Dewar , Sir James
(1842–1923) British chemist and physicist
Dewar, the son of a wine merchant, was born at Kincardine-on-Forth in Scotland. He was educated at Edinburgh University where he was a pupil of Lyon Playfair. In 1869 he was appointed lecturer in chemistry at the Royal Veterinary College, Edinburgh, and from 1873 also held the post of assistant chemist to the Highland and Agricultural Society of Scotland. In 1875 Dewar became Jacksonian Professor of Experimental Philosophy at Cambridge University and from 1877 he was also Fullerian Professor of Chemistry at the Royal Institution, London. He did most of his work in London where the facilities for experimental work were much better.
Dewar conducted his most important work in the field of low temperatures and the liquefaction of gases. In 1878 he demonstrated Louis Cailletet's apparatus for the liquefaction of oxygen and by 1891 he was able to produce liquid oxygen in quantity. In about 1872 he devised a double-walled flask with a vacuum between its highly reflective walls, the Dewar flask, and used this to store liquefied oxygen at extremely low temperatures. This vessel (the thermos flask) has come into everyday use for keeping substances either hot or cold.
Hydrogen had so far resisted liquefaction and Dewar now turned his attention to this. Using the Joule–Thomson effect together with Karl von Linde's improvements of this, he produced a machine with which he obtained temperatures as low as 14 K and he produced liquid hydrogen in 1898 and solid hydrogen in 1899. Only helium now resisted liquefaction; this was achieved by Heike Kamerlingh-Onnes in 1908.
From about 1891 Dewar also studied explosives and with Frederick Abel he developed the smokeless powder, cordite. He was knighted in 1904.

Scientists. . 2011.

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  • Dewar,Sir James — Dew·ar (do͞oʹər, dyo͞oʹ ), Sir James. 1842 1923. Scottish born chemist and physicist who studied the liquefaction of gases and the properties of matter at very low temperatures and invented cordite (1889) with Sir Frederick Abel. * * * …   Universalium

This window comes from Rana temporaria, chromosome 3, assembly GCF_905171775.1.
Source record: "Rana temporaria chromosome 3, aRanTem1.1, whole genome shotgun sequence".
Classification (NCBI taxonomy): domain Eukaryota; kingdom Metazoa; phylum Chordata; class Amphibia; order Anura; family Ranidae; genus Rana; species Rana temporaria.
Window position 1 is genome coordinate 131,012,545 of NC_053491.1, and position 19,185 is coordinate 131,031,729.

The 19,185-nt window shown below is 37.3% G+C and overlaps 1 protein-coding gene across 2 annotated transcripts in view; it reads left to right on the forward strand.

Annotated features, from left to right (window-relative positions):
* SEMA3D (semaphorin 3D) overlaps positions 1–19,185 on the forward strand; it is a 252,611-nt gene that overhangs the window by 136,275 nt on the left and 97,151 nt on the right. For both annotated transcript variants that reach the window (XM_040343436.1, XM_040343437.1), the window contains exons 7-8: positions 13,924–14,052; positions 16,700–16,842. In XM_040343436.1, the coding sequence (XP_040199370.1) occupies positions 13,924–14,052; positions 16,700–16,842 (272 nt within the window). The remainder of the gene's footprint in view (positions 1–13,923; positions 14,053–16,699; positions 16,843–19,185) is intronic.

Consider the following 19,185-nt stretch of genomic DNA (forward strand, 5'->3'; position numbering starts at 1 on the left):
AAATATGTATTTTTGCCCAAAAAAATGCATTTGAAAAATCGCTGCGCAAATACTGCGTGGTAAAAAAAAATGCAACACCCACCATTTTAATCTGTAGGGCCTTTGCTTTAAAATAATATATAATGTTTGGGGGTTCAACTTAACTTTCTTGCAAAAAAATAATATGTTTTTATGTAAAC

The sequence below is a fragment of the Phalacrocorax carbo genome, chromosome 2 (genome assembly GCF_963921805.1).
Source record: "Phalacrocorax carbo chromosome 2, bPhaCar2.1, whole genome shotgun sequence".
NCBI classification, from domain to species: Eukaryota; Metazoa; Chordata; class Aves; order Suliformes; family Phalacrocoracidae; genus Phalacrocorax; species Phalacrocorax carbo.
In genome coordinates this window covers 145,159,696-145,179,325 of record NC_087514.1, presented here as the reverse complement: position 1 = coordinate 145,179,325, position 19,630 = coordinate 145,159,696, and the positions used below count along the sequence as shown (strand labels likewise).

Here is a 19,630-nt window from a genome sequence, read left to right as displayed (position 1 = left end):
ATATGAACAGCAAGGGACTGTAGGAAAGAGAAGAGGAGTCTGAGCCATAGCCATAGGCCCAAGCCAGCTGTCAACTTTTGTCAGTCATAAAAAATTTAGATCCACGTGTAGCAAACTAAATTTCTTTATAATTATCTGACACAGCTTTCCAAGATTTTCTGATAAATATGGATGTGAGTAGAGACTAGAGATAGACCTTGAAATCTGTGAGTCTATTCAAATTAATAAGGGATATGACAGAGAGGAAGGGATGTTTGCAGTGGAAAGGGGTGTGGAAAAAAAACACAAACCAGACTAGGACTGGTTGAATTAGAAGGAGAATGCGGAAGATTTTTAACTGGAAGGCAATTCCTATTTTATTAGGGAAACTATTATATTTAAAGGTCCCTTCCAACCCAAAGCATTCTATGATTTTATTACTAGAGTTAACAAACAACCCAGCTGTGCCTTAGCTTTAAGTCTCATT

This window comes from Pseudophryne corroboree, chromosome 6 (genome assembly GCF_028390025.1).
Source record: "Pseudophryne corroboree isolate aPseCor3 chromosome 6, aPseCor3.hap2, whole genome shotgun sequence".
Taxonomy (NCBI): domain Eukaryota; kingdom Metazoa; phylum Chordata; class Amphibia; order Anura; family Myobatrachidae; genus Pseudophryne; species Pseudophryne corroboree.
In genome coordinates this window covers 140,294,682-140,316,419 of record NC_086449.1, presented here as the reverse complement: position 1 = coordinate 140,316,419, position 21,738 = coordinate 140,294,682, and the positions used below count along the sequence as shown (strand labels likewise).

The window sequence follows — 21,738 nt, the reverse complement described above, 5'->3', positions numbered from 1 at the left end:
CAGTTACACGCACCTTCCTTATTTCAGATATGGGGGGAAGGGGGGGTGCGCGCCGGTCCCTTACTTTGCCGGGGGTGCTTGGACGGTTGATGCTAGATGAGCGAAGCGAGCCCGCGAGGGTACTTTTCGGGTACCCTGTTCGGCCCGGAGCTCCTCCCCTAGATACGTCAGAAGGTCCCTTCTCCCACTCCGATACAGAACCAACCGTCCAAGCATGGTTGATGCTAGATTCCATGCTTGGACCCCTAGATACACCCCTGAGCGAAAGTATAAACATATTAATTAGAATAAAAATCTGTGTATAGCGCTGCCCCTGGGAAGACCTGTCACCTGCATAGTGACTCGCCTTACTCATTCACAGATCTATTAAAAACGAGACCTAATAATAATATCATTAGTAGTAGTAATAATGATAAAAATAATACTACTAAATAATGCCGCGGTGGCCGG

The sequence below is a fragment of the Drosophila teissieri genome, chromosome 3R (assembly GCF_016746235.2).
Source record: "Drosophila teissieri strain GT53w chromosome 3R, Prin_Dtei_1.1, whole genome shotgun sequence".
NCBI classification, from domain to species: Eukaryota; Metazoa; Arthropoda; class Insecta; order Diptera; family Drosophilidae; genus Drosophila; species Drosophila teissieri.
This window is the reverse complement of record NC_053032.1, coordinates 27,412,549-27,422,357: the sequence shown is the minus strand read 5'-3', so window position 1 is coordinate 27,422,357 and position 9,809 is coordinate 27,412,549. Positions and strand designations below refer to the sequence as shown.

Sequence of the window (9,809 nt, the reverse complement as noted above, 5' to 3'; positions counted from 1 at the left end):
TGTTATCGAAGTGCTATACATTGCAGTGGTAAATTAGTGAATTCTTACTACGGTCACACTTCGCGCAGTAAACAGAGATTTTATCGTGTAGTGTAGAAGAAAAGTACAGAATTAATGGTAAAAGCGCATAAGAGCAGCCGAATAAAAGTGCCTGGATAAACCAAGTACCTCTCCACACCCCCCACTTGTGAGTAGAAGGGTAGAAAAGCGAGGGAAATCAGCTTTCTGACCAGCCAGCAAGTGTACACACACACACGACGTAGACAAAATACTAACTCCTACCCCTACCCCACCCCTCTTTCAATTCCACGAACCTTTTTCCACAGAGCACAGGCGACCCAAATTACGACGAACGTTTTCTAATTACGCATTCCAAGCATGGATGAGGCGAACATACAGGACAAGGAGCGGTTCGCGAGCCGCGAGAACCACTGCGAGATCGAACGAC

• Dewar, Sir James — born Sept. 20, 1842, Kincardine on Forth, Scot. died March 27, 1923, London, Eng. British chemist and physicist. In 1891 he built a machine for producing liquid oxygen in quantity. His Dewar flask for storing liquefied gases a double walled flask …   Universalium

  • Dewar, sir James — ► (1842 1923) Físico y químico británico. Fue el primero que obtuvo hidrógeno líquido en cantidades notables. * * * (20 sep. 1842, Kincardine on Forth, Escocia–27 mar. 1923, Londres, Inglaterra). Químico y físico británico. En 1891 construyó una… …   Enciclopedia Universal

  • Sir James Dewar — noun Scottish chemist and physicist noted for his work in cryogenics and his invention of the Dewar flask (1842 1923) • Syn: ↑Dewar • Instance Hypernyms: ↑chemist, ↑physicist …   Useful english dictionary

  • James Dewar — James Dewar. Sir James Dewar (né le 20 septembre 1842 à Kincardine, Fife mort le 27 mars 1923 à Londres) était un chimiste et physicien britannique. Né d un père propriétaire d un pub et d un commerce de …   Wikipédia en Français

  • James Dewar — James Dewar. Sir James Dewar (* 20. September 1842 in Kincardine, Schottland; † 27. März 1923 in London, England) war ein schottischer Physiker und Chemiker. Dewar studierte an der Universitä …   Deutsch Wikipedia

  • James — James, Henry James, Henry James, William * * * (as used in expressions) Agee, James Anderson, (James) Maxwell Audubon, John James Baldwin, James (Arthur) Balfour (de Whittingehame), Arthur James, 1 conde Ballard, J(ames) G(raham) Barrie, Sir… …   Enciclopedia Universal

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  • James Dewar — For other people named James Dewar, see James Dewar (disambiguation). James Dewar Sir James Dewar FRS Born …   Wikipedia

  • sir — /serr/, n. 1. a respectful or formal term of address used to a man: No, sir. 2. (cap.) the distinctive title of a knight or baronet: Sir Walter Scott. 3. (cap.) a title of respect for some notable personage of ancient times: Sir Pandarus of Troy …   Universalium

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